Stories reflect beauty, complexity of Vermont


WEB review vermont fictioncopyright the Chronicle January 21, 2015

Reviewed by Tena Starr

Contemporary Vermont Fiction, an Anthology. Edited by Robin MacArthur. Published by Green Writers Press. Paperback. 226 pages. $21.00.

Vermont has a lot of writers. In fact, I’ve heard, or read, that it has more writers, per capita, than any other state.

What editor Robin MacArthur has done with this anthology is collect some of the best work of some of the best of them. The book includes pieces by Howard Frank Mosher, Julia Alvarez, Castle Freeman Jr., Wallace Stegner, Annie Proulx, and Bill Schubart, as well as from at least a half dozen perhaps less familiar, but no less moving, writers.

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Medical pot users banned from guns


copyright the Chronicle January 21, 2015

by Tena Starr

A North Troy man suspects that the reason he was not allowed to buy a .38 revolver last year is that he uses marijuana for medical purposes.

He may be right. Although no state law prohibits a medical marijuana user from buying or owning a gun, federal law does.

Steve Merrill said he’s been collecting guns since he was a kid and had his own store in Pennsylvania at one time. He moved to Vermont in 2001 and had no trouble buying guns here either — at least until a year or two ago.

In 2009 he got a certificate saying he could use marijuana to treat a chronic illness and a crippled foot. Mr. Merrill says he’s never been a recreational drug user, he doesn’t even indulge in a beer very often.

But the regimen of pills he was given to treat perpetual pain didn’t set well.

“God help you if you ever get sick and you look at food and want to wretch,” he said. “A lot of people underestimate pain.”

He said he asked his own doctor “how do you know I’m not scamming you?” when he sought the certificate that would permit him to use pot medicinally. “I’m sure you get a few bad apples who buffalo their scrips.”

The marijuana works, Mr. Merrill said. It restores his appetite, and there’s relief from pain — common comments from those who use medicinal pot.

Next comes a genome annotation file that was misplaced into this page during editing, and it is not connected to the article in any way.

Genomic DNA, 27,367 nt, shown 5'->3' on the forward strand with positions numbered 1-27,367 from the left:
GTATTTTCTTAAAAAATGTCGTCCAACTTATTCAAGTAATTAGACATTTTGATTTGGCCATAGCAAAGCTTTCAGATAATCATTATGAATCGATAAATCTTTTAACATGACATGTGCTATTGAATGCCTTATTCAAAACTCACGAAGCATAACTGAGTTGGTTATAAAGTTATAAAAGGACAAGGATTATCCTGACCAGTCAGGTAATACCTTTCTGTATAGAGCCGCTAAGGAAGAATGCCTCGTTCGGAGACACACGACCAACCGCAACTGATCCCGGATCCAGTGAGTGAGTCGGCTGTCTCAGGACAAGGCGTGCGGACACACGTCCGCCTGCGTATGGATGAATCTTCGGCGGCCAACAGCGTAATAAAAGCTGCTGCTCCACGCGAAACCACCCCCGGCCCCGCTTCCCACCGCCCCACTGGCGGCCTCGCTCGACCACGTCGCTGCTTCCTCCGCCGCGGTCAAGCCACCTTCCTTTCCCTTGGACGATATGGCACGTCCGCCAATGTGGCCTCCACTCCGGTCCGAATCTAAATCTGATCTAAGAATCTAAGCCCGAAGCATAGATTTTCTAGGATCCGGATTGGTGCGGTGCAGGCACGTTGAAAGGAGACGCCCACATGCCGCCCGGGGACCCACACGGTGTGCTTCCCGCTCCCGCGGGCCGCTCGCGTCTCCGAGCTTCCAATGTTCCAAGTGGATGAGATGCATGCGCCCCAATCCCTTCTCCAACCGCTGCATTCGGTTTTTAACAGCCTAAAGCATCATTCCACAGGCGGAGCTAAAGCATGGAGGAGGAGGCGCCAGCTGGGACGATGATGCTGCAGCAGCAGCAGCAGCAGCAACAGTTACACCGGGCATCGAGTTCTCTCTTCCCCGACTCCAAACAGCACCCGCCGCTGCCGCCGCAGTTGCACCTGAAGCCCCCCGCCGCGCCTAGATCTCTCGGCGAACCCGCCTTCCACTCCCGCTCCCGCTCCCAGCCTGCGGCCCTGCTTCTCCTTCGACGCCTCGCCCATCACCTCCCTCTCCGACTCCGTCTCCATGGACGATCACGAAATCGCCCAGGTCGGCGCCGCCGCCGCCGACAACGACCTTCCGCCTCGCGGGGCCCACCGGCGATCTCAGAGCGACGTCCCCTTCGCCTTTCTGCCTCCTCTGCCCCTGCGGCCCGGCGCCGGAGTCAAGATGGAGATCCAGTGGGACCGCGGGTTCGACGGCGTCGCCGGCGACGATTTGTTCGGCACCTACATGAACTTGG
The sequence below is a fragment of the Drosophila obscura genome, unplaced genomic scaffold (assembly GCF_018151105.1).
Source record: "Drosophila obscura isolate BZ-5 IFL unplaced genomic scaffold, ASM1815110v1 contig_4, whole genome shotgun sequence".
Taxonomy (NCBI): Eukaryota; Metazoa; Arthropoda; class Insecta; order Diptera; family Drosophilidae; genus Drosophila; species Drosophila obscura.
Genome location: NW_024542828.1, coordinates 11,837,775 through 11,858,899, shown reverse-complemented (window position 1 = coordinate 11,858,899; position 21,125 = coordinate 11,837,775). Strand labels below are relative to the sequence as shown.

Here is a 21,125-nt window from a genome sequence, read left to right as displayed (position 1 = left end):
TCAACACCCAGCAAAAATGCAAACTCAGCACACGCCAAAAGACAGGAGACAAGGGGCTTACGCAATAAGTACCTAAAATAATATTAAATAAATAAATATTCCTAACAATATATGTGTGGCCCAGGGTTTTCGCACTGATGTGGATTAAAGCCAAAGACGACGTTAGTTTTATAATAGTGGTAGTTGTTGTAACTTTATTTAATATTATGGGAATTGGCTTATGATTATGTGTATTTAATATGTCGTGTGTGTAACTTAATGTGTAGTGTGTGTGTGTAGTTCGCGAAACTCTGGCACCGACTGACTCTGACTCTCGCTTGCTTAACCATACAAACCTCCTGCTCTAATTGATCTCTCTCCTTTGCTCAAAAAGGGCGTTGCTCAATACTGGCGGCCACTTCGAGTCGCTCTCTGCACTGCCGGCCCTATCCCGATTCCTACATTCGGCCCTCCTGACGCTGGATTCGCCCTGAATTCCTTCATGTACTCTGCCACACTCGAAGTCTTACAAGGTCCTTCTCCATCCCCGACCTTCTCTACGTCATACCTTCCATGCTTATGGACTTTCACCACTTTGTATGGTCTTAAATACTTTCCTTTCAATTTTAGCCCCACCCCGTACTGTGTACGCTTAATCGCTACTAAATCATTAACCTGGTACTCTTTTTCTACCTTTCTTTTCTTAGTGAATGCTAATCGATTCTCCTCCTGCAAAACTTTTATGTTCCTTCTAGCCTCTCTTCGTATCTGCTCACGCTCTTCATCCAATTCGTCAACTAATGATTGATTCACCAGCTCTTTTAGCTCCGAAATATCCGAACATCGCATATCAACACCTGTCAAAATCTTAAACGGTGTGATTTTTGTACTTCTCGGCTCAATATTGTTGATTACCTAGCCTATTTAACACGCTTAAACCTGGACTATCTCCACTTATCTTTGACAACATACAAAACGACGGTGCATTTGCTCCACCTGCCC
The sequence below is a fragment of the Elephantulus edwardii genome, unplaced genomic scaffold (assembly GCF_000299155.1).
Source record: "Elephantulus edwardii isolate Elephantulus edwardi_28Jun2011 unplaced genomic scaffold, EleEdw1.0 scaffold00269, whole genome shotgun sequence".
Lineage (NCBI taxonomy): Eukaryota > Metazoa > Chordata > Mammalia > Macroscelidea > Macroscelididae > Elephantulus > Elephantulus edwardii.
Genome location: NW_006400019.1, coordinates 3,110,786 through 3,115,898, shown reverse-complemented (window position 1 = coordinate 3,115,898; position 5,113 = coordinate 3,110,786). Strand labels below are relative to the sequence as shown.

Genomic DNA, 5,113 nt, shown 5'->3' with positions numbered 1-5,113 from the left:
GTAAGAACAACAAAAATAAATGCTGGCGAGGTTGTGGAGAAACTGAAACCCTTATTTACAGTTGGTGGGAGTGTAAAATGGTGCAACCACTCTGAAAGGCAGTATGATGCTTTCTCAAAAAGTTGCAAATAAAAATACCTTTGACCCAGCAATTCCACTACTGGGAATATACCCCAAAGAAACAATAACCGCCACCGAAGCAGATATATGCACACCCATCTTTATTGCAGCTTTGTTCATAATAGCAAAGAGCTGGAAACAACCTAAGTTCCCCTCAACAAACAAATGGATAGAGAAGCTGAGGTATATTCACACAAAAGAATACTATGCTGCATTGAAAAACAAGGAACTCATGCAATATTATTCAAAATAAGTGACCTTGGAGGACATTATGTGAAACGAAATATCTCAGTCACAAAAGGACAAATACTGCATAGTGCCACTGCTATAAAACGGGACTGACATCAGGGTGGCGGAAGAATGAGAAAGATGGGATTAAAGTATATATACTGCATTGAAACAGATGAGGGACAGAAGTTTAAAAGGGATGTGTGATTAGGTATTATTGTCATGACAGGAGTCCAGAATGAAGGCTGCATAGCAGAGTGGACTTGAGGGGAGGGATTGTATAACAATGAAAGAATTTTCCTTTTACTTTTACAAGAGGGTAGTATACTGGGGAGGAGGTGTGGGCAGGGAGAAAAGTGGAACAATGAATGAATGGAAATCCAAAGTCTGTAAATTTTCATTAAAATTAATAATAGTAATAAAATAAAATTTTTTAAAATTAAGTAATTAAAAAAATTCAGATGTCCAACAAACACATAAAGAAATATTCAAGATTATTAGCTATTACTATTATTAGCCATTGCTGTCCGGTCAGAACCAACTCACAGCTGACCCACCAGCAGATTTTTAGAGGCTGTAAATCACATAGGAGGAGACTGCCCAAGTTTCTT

Trouble arrived, however, when he went to Derby and tried to buy a revolver from Mr. O’s and was asked to fill out the form required when buying a gun.

“I checked off that I didn’t use illegal drugs because I figured it was a health matter,” he said. “It’s between me and my doctor.”

And medicinal use of marijuana is legal in Vermont.

The gun seller told him he couldn’t buy the .38, that he’d been denied with no explanation.

“I thought it was weird. I have no felonies, no hunting or fishing violations,” Mr. Merrill said.

He thought it might be because of his politics. He has testified in favor of Vermont’s medical marijuana bill, and he has a weekly cable show that, as he puts it, “makes fun of local politicians and the CIA.”

After talking to a friend, however, he wondered if the certificate allowing him to use pot for pain might be the problem.

“There is no state law that would prohibit a person who is on the registry from purchasing a firearm,” said Vermont’s Deputy Commissioner of Public Safety Francis Aumand on Tuesday. “There is nothing that prohibits that based on state law.”

Federal law is another matter.

In 2011, the Bureau of Alcohol, Tobacco, Firearms and Explosives (ATF) wrote a letter to “all federal firearms licensees.”

It says that its purpose is to provide guidance since a number of states have passed legislation allowing the use of marijuana for medicinal purposes.

“As you know, federal law…prohibits any person who is an unlawful user of or addicted to any controlled substance (as defined in section 102 of the Controlled Substance Act)…from shipping, transporting, receiving or possessing firearms or ammunition,” the letter says. “Marijuana is listed in the Controlled Substances Act as a Schedule I controlled substance, and there are no exceptions in federal law for marijuana purportedly used for medicinal purposes, even if such use is sanctioned by state law.

“Therefore, any person who uses or is addicted to marijuana, regardless of whether his or her state has passed legislation authorizing marijuana use for medicinal purposes, is an unlawful user of or addicted to a controlled substance and is prohibited by federal law from possessing firearms or ammunition.”